Face it – the explosion of rich multimedia, social networks and mobile applications have left you up in arms in establishing a consistent brand, let alone an identity, across a vast and fragmented digital medium. The abundance of rich video content, the extensive and complex array of mobile apps across mobile OS and marketplaces, and the proliferation of social media and networks (like Facebook and Twitter) have made it increasingly challenging to establish a cohesive and consistent, yet distinctive identity and brand online.

With the introduction of HTML5, organizations are presented with a plethora of new and exciting opportunities to address and tackle the challenges. One of the most simple, prominent and elegant components that will be supported in HTML5 is Web fonts via @font-face with CSS3. Web fonts are already supported in browsers today via @font-face with CSS (to learn more about the history and current implementations of @font-face, click here). Web fonts are by far one of the easiest and most crucial elements that can help organizations achieve a consistent brand online across platforms and devices. If fact, if you distill the essence of a brand or identity down to its most basic level, it starts with the typeface. The type builds the name, the type builds the logo, the type builds the brand and identity.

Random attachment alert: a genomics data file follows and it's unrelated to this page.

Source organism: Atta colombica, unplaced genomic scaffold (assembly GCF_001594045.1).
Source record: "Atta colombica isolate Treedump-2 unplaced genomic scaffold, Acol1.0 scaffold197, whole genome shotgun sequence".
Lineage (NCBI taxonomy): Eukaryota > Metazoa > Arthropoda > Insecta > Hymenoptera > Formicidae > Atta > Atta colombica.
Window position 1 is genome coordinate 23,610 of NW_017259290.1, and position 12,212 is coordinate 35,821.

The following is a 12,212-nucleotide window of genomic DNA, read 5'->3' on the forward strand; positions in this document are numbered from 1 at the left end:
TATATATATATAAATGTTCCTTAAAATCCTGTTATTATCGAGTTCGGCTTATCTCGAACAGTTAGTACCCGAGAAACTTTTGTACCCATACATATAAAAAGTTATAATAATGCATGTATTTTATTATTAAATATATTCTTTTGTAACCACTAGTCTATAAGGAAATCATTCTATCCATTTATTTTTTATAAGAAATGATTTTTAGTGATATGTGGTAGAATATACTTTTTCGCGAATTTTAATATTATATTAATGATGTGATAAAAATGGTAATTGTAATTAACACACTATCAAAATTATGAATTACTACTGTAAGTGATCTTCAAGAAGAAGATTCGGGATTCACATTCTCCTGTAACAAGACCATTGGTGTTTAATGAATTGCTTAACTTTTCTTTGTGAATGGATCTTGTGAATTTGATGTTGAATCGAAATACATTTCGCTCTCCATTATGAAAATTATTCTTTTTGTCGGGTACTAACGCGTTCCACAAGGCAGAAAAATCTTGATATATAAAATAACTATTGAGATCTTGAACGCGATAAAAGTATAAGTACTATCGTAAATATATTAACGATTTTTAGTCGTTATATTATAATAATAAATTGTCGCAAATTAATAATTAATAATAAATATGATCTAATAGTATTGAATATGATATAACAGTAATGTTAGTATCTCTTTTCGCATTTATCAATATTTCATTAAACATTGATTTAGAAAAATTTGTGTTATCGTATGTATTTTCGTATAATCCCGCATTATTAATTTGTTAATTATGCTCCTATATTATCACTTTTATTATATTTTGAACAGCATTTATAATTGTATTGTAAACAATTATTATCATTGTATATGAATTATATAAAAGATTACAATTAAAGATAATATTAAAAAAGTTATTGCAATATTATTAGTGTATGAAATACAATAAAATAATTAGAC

While delivering a consistent brand across mediums in the non-digital world has been achieved through hundreds of years of technology and development, the same cannot be said for the digital medium – yet. HTML5 will be the first vehicle that will standardize the proliferation of Web fonts via the @font-face CSS across digital mediums, across all devices and platforms. Through @font-face, Web fonts will enable brands to establish and deliver a consistent identity online that extends from the desktop to tablets to mobile devices in various use cases that can include the following:

In addition to broad and consistent reach across devices, the adoption of Web fonts also brings the following benefits to the use cases:

  • Full searchability by Find (ctrl/command-F)
  • Accessibility to assistive technologies like screen readers
  • Text is translatable, through in-browser translation or translation services
  • CSS has full ability to tweak the typographical display: line-height, letter-spacing, text-shadow, text-align, and selectors like ::first-letter and ::first-line

While HTML5 nears final ratification, it can be assured that the surge of innovation will drive accelerated adoption and implementation of the new standard by Web browsers, leading first with mobile and tablet platforms and followed shortly by the desktop. This will be one of the first, if not the first, web standard that will be driven from mobile to desktop as consumer engagement with digital content shifts (or has shifted) more toward tablet and mobile devices than the desktops, creating an even a greater sense of urgency for businesses to develop and extend a consistent brand and identity across the fragmented mobile environment.